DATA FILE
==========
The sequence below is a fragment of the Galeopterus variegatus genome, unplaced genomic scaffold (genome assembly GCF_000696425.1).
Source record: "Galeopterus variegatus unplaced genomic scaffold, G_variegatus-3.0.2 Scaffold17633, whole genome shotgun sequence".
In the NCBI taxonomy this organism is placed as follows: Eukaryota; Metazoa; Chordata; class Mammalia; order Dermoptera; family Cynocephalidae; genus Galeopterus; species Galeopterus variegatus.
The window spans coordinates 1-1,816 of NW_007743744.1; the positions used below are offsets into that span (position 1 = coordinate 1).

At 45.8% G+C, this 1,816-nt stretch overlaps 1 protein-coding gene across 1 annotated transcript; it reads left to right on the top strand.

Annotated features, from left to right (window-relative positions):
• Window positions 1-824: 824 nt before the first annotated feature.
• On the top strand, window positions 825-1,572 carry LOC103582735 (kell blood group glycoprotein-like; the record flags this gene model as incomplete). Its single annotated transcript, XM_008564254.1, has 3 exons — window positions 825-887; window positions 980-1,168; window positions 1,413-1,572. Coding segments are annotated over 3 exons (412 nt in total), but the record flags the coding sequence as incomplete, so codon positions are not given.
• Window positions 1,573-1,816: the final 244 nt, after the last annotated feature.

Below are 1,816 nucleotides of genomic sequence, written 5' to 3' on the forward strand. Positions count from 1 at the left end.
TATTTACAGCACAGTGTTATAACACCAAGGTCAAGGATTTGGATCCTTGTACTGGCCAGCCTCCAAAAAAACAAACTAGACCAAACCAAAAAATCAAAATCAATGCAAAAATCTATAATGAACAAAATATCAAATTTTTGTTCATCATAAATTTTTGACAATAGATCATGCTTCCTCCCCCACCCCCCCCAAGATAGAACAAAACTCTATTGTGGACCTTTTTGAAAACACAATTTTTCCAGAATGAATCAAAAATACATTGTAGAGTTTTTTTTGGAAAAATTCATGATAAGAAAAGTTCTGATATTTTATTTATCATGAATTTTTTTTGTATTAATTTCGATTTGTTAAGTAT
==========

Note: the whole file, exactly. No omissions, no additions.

The sequence below is a fragment of the Galeopterus variegatus genome, unplaced genomic scaffold (genome assembly GCF_000696425.1).
Source record: "Galeopterus variegatus unplaced genomic scaffold, G_variegatus-3.0.2 Scaffold17633, whole genome shotgun sequence".
In the NCBI taxonomy this organism is placed as follows: Eukaryota; Metazoa; Chordata; class Mammalia; order Dermoptera; family Cynocephalidae; genus Galeopterus; species Galeopterus variegatus.
The window spans coordinates 1-1,816 of NW_007743744.1; the positions used below are offsets into that span (position 1 = coordinate 1).

At 45.8% G+C, this 1,816-nt stretch overlaps 1 protein-coding gene across 1 annotated transcript; it reads left to right on the top strand.

Annotated features, from left to right (window-relative positions):
• Window positions 1-824: 824 nt before the first annotated feature.
• On the top strand, window positions 825-1,572 carry LOC103582735 (kell blood group glycoprotein-like; the record flags this gene model as incomplete). Its single annotated transcript, XM_008564254.1, has 3 exons — window positions 825-887; window positions 980-1,168; window positions 1,413-1,572. Coding segments are annotated over 3 exons (412 nt in total), but the record flags the coding sequence as incomplete, so codon positions are not given.
• Window positions 1,573-1,816: the final 244 nt, after the last annotated feature.

Below are 1,816 nucleotides of genomic sequence, written 5' to 3' on the forward strand. Positions count from 1 at the left end.
TATTTACAGCACAGTGTTATAACACCAAGGTCAAGGATTTGGATCCTTGTACTGGCCAGCCTCCAAAAAAACAAACTAGACCAAACCAAAAAATCAAAATCAATGCAAAAATCTATAATGAACAAAATATCAAATTTTTGTTCATCATAAATTTTTGACAATAGATCATGCTTCCTCCCCCACCCCCCCCAAGATAGAACAAAACTCTATTGTGGACCTTTTTGAAAACACAATTTTTCCAGAATGAATCAAAAATACATTGTAGAGTTTTTTTTGGAAAAATTCATGATAAGAAAAGTTCTGATATTTTATTTATCATGAATTTTTTTTGTATTAATTTCGATTTGTTAAGTAT